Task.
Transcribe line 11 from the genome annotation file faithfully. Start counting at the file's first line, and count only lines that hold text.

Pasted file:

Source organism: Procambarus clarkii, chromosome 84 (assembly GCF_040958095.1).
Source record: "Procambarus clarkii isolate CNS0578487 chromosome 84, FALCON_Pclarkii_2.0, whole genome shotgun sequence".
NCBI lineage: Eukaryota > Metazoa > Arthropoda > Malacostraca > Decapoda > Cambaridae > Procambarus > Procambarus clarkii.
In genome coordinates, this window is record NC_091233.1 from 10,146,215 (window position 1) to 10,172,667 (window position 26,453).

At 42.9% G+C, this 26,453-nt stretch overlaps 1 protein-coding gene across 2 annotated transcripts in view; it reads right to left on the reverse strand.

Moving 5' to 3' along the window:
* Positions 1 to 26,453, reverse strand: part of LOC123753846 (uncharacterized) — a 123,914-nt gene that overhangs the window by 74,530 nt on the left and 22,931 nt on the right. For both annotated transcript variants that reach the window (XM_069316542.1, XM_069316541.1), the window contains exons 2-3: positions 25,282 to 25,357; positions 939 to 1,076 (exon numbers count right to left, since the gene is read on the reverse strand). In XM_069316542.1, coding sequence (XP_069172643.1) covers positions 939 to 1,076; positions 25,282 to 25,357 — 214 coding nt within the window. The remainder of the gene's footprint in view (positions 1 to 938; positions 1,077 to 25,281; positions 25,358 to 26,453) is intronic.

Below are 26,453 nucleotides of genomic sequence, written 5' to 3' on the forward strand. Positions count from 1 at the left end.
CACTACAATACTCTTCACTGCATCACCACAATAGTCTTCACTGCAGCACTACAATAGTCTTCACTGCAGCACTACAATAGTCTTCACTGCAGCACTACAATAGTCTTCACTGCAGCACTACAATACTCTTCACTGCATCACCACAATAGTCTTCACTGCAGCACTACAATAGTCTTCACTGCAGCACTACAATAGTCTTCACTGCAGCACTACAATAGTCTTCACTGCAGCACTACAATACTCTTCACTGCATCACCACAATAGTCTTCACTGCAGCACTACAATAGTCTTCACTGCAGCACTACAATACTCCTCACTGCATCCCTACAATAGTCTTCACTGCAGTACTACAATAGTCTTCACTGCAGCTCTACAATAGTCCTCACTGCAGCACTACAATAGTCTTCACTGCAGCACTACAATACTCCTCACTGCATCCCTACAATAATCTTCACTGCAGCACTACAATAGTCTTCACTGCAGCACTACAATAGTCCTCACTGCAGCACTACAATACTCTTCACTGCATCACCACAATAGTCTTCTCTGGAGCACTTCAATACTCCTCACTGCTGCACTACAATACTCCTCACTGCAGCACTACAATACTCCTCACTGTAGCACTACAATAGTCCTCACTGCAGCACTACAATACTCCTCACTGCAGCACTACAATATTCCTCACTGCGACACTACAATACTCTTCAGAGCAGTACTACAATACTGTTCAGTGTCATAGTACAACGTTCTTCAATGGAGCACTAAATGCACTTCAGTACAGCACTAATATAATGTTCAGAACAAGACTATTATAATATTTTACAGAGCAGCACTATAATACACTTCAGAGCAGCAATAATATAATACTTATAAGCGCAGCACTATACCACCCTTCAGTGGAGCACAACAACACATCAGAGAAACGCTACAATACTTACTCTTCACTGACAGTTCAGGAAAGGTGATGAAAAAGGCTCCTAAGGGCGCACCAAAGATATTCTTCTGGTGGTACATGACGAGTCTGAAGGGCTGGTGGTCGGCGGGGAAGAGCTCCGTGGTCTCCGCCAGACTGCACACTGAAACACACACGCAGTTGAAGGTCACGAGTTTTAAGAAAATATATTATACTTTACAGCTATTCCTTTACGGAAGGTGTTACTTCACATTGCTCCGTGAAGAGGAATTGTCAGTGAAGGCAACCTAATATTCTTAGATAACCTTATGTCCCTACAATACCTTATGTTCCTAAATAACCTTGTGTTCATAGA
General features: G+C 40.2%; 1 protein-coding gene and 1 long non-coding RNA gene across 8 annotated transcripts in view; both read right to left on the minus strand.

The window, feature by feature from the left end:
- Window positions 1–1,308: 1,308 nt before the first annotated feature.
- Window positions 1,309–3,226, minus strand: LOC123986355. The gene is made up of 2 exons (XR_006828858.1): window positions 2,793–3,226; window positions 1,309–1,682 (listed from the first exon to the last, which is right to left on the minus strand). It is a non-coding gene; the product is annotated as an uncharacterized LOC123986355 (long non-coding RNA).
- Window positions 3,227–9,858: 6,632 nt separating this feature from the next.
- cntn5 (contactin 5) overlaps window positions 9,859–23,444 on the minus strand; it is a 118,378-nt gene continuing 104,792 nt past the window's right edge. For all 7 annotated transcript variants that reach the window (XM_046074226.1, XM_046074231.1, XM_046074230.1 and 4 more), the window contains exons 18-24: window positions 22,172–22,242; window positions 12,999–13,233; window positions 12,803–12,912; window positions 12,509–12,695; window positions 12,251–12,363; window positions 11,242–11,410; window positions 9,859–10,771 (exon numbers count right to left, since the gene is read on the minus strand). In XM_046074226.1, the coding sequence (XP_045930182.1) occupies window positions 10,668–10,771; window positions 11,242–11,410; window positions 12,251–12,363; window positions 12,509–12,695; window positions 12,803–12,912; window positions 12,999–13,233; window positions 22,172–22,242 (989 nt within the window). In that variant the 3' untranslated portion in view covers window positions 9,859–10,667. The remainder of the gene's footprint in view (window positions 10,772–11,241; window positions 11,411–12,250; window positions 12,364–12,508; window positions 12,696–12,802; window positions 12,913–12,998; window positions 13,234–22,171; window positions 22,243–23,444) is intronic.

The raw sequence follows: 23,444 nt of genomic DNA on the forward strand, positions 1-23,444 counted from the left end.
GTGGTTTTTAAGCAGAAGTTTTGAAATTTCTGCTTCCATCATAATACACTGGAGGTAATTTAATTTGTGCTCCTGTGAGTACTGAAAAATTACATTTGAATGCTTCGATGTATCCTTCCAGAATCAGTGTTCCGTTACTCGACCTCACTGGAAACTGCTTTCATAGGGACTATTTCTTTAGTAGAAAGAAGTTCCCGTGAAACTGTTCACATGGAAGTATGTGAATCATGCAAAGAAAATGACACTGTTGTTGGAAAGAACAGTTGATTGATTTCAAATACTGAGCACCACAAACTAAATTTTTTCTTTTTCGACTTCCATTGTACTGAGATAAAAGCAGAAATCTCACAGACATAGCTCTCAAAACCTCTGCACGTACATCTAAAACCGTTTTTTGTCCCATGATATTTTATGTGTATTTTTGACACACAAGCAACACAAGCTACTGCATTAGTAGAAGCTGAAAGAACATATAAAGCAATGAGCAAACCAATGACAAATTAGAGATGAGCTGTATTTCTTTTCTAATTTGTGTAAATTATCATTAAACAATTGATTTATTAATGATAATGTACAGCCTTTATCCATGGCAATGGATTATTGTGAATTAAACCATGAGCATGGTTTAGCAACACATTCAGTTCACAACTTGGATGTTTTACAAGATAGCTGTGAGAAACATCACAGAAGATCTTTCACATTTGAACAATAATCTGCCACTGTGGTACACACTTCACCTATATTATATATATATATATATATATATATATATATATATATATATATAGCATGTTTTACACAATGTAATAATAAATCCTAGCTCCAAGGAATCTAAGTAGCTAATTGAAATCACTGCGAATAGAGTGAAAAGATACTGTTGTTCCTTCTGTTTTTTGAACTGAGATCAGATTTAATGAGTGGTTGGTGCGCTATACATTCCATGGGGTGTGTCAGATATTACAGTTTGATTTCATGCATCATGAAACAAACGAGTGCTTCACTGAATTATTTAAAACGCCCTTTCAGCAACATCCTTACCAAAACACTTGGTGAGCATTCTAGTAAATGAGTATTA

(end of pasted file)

The window, feature by feature from the left end: